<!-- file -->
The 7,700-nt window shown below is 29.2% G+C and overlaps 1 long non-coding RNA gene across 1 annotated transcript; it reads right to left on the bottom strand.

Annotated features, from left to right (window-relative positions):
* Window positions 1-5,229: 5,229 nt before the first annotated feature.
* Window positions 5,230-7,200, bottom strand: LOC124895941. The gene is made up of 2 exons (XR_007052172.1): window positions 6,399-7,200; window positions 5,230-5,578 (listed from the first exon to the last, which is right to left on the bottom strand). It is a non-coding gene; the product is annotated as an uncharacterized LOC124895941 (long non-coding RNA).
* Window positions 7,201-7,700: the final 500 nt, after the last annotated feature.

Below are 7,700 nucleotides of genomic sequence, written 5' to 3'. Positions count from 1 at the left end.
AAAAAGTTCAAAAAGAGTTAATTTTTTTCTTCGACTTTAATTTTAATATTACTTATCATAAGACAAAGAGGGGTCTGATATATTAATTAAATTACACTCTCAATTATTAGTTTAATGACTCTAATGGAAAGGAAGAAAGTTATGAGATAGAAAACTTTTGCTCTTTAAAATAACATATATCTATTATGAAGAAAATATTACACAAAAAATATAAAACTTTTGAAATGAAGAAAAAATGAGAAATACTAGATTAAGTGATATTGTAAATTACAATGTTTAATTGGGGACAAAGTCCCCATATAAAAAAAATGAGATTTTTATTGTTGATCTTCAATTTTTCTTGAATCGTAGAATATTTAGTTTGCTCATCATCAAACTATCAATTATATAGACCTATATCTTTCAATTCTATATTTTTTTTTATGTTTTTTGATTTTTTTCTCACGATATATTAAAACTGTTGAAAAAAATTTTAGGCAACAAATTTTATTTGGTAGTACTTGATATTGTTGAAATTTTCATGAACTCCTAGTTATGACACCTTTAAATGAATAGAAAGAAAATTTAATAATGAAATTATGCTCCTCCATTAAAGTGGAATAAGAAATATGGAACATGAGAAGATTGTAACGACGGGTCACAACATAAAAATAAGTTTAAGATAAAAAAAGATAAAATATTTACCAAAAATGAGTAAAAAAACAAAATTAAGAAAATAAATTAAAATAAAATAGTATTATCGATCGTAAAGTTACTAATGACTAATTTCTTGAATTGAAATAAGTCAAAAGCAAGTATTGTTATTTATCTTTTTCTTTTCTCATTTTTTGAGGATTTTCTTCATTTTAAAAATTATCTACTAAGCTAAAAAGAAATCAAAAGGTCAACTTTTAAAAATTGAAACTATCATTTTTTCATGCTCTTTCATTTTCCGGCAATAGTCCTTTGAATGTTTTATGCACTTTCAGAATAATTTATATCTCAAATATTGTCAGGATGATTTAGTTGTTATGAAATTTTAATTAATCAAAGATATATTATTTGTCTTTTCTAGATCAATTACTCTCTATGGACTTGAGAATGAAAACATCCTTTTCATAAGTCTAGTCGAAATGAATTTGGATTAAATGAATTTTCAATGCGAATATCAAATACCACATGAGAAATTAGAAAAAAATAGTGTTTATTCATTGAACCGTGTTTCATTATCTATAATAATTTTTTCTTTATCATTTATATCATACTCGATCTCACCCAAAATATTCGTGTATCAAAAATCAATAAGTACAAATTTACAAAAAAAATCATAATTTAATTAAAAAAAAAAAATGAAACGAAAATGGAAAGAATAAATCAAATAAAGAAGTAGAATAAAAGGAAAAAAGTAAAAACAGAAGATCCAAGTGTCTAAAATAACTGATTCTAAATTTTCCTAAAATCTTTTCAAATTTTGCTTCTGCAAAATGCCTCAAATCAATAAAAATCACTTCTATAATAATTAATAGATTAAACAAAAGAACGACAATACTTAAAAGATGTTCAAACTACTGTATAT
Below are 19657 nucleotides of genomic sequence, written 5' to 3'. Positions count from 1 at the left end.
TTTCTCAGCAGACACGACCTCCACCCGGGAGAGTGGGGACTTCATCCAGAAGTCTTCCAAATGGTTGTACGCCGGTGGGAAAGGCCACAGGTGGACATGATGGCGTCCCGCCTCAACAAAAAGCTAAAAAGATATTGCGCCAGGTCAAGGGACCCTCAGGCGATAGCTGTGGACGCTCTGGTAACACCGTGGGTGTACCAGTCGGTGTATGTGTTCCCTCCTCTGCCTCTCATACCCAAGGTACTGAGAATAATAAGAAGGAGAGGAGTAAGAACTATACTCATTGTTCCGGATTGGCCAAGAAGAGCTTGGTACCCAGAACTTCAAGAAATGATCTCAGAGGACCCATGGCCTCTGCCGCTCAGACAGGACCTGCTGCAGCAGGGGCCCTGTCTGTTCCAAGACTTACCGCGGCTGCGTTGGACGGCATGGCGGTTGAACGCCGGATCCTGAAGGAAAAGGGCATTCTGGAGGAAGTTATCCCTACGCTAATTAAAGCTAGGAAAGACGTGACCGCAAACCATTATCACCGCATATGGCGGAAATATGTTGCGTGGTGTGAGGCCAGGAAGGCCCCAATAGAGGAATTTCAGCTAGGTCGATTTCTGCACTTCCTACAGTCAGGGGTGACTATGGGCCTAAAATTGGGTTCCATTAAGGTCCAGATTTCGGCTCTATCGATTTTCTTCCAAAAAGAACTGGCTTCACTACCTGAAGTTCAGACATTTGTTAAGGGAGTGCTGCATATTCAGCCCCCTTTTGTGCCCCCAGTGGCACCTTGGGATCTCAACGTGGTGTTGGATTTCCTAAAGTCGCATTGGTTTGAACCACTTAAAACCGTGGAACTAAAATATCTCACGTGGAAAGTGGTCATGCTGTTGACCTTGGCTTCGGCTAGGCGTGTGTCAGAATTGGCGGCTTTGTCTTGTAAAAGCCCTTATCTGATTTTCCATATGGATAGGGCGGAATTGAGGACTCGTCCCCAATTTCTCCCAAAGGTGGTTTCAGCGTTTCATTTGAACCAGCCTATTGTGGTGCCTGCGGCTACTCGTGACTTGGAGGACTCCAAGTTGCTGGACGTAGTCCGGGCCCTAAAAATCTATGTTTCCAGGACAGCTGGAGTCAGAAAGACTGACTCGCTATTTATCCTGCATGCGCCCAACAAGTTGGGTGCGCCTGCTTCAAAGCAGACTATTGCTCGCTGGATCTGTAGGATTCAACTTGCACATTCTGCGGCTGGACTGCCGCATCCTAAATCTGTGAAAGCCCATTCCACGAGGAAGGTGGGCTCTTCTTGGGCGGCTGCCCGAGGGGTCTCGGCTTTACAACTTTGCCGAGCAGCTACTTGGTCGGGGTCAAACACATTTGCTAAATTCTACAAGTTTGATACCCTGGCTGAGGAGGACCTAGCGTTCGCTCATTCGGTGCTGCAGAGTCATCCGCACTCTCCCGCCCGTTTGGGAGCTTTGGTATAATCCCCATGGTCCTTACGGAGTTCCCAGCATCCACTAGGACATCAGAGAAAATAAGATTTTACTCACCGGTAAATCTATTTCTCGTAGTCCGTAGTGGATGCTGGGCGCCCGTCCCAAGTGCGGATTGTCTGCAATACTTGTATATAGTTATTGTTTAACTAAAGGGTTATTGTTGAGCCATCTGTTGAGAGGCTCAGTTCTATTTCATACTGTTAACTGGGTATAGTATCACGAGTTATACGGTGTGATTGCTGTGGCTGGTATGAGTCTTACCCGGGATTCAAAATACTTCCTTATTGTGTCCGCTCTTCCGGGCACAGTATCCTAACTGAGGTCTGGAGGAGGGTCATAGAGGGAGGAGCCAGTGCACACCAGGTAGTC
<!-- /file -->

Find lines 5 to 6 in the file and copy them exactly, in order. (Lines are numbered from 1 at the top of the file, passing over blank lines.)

* Window positions 7,201-7,700: the final 500 nt, after the last annotated feature.

Below are 7,700 nucleotides of genomic sequence, written 5' to 3'. Positions count from 1 at the left end.